Did the royal wedding of Prince Harry and Meghan Markle follow tradition?
Historian Dr Lise Butler compares the 2018 royal wedding with other royal marriages
According to City historian Dr Lise Butler, a Lecturer in Modern History in the Department of International Politics, the wedding between Prince Harry and Meghan Markle reflected both change and continuity with royal traditions.
What was different about this royal wedding?
“The decision to hold the wedding at St George’s Chapel at Windsor Castle is an interesting one, because most high-profile royal weddings in the twentieth century have been held in London,” said Dr Butler.
“Windsor was a common choice for royal weddings in the nineteenth century, but since the early twentieth century they have often been held in Westminster Abbey – or in the case of Charles and Diana at St Paul’s Cathedral.
“St George’s Chapel in Windsor is a more private venue, and the last couple to have their wedding ceremony there was Prince Edward and Sophie Rhys-Jones, who have had a relatively low-profile and scandal-free marriage. So perhaps it’s sending a signal that although they are obviously huge celebrities Harry and Meghan want to have a more private, or at least less political, marriage. This might also be reflected in the relatively small number of guests and the lack of invitations to heads of state.”
Was anything the same?
Dr Butler said: “There were elements of both change and continuity in the ceremony itself. The Queen is head of the Church of England and so, like other royal weddings, the Archbishop of Canterbury officiated this one.
“The Bishop Michael Bruce Curry, the head of the American Episcopal Church, gave a much commented-on address which departed sharply from royal tradition in its style and substance. But the Episcopal Church is part of Anglican Communion in the US, so Curry’s presence didn’t in fact challenge the monarchy’s official Anglicanism.”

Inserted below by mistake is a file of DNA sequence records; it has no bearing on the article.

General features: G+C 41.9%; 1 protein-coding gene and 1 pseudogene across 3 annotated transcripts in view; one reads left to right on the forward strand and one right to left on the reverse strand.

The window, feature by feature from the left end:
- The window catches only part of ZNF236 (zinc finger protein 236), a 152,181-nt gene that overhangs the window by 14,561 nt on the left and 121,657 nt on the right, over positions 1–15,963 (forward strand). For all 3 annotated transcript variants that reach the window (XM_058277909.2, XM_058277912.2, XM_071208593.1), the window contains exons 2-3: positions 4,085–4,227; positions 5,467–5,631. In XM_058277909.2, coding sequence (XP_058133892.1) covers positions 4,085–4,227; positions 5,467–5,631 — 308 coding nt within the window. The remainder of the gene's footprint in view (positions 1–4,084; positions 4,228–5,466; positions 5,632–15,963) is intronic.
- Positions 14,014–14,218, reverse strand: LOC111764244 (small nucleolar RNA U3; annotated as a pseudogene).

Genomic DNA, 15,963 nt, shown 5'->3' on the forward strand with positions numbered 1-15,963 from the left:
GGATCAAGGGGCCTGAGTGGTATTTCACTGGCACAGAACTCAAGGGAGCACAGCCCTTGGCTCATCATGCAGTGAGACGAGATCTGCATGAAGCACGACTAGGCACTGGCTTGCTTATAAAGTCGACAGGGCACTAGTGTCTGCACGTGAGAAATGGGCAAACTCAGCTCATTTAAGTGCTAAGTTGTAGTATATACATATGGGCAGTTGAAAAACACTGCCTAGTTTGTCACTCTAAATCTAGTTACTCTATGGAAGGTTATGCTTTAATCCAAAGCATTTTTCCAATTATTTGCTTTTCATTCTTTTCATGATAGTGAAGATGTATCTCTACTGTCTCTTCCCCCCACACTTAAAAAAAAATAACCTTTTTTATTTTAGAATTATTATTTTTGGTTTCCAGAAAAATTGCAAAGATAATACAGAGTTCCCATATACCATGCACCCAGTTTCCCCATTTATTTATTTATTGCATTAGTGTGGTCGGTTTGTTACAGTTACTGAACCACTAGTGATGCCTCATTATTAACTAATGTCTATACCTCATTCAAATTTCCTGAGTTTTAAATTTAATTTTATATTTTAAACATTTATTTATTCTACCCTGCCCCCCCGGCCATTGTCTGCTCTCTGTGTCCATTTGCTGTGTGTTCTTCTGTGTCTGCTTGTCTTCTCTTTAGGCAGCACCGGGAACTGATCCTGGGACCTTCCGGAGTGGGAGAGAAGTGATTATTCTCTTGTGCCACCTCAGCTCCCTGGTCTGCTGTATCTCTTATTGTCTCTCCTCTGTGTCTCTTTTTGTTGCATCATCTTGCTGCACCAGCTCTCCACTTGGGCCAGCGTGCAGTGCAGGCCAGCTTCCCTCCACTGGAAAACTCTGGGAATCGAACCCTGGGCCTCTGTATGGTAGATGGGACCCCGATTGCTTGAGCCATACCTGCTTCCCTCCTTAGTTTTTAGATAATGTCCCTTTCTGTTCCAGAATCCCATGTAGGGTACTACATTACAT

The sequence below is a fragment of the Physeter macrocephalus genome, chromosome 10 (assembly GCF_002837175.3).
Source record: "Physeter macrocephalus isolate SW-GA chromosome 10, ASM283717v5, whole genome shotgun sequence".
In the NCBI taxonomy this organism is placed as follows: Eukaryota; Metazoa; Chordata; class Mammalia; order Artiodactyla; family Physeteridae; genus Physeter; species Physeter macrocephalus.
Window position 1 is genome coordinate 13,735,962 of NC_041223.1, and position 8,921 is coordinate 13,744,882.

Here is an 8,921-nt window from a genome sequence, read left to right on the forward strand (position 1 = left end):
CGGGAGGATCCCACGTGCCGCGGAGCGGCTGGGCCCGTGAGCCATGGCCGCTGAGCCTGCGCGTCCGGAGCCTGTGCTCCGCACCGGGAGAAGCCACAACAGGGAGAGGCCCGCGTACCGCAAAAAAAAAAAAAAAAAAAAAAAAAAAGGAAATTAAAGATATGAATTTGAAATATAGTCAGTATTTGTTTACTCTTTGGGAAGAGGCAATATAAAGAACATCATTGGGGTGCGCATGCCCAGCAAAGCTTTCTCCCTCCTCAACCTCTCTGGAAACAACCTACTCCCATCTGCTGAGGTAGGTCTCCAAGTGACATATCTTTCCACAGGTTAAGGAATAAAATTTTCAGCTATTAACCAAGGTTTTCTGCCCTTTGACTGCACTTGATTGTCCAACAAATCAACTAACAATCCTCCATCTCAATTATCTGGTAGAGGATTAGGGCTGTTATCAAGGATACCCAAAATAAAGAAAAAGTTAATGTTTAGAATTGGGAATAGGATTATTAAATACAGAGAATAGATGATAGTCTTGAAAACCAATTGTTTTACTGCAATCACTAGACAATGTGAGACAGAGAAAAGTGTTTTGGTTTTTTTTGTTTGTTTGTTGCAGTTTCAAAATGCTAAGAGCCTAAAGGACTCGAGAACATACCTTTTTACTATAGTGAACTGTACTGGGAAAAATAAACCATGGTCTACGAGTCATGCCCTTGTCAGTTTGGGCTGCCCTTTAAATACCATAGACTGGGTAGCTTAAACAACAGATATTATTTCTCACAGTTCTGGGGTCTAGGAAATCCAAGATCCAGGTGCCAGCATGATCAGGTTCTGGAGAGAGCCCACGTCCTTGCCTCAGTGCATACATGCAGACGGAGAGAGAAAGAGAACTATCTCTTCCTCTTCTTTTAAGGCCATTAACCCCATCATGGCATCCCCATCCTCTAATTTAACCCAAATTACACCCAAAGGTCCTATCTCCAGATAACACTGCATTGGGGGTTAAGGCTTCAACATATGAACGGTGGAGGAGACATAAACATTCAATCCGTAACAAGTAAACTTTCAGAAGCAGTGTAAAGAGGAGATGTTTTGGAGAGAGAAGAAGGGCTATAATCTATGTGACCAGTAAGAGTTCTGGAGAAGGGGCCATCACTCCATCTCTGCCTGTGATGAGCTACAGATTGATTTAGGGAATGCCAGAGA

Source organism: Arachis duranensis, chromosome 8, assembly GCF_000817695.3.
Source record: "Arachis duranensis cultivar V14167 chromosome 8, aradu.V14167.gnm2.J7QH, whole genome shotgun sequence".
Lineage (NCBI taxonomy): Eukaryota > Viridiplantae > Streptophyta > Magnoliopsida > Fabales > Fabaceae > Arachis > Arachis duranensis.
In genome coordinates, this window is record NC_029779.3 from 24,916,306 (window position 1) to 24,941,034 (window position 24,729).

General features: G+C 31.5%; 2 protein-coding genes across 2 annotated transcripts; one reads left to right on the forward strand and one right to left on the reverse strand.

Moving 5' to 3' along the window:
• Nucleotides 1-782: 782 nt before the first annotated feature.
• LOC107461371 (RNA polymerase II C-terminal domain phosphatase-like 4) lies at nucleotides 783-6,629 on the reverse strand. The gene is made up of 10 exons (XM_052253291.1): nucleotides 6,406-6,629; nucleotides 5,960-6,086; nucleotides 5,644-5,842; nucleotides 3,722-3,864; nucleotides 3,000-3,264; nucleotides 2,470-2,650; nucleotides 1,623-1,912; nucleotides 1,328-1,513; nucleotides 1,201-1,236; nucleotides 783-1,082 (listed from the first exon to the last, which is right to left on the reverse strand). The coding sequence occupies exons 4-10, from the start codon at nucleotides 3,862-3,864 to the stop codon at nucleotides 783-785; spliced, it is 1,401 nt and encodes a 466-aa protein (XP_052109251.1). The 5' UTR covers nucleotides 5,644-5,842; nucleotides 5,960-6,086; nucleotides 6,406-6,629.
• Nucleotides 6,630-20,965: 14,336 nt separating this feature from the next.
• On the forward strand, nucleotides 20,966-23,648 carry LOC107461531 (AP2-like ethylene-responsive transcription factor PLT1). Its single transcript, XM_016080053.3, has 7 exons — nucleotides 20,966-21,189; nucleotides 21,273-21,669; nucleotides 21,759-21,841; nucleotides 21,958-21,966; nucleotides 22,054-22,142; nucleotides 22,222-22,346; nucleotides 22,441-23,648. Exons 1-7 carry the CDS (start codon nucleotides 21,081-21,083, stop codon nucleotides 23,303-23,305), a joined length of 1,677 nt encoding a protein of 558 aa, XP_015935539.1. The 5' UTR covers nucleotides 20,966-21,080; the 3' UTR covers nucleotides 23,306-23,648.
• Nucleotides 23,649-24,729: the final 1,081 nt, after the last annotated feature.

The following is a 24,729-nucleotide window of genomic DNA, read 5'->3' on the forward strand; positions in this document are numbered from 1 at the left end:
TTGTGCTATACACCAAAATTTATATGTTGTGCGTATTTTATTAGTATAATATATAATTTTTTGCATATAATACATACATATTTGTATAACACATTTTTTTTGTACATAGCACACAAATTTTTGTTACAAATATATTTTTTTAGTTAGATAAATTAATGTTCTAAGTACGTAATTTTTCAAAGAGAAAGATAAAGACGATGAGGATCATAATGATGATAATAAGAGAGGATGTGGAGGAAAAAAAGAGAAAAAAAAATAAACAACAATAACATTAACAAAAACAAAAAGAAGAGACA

How significant was this for the royal family?
“The British royal family has long been very aware that it is reliant on public support. In many ways I suspect they see the wedding between Prince Harry and Meghan Markle as a good PR move,” said Dr Butler.
“The last marriage between and American divorcee and a member of the royal family – when Wallis Simpson married King Edward VIII – famously resulted in huge scandal and Edward’s abdication.
“This marriage, on the other hand, seems to be very good for the royal family’s image – Markle’s celebrity, biracial background, status as a divorcee, liberal attitudes and international connections add to the monarchy’s popularity and public image. That shows a huge change in the attitudes of the royal family and the British public.
“There’s a huge amount of interest in the family at the moment, and things like the television programme The Crown have added to this. The royal family knows it is in a period of high public interest, and I suspect they want to make the most of it.”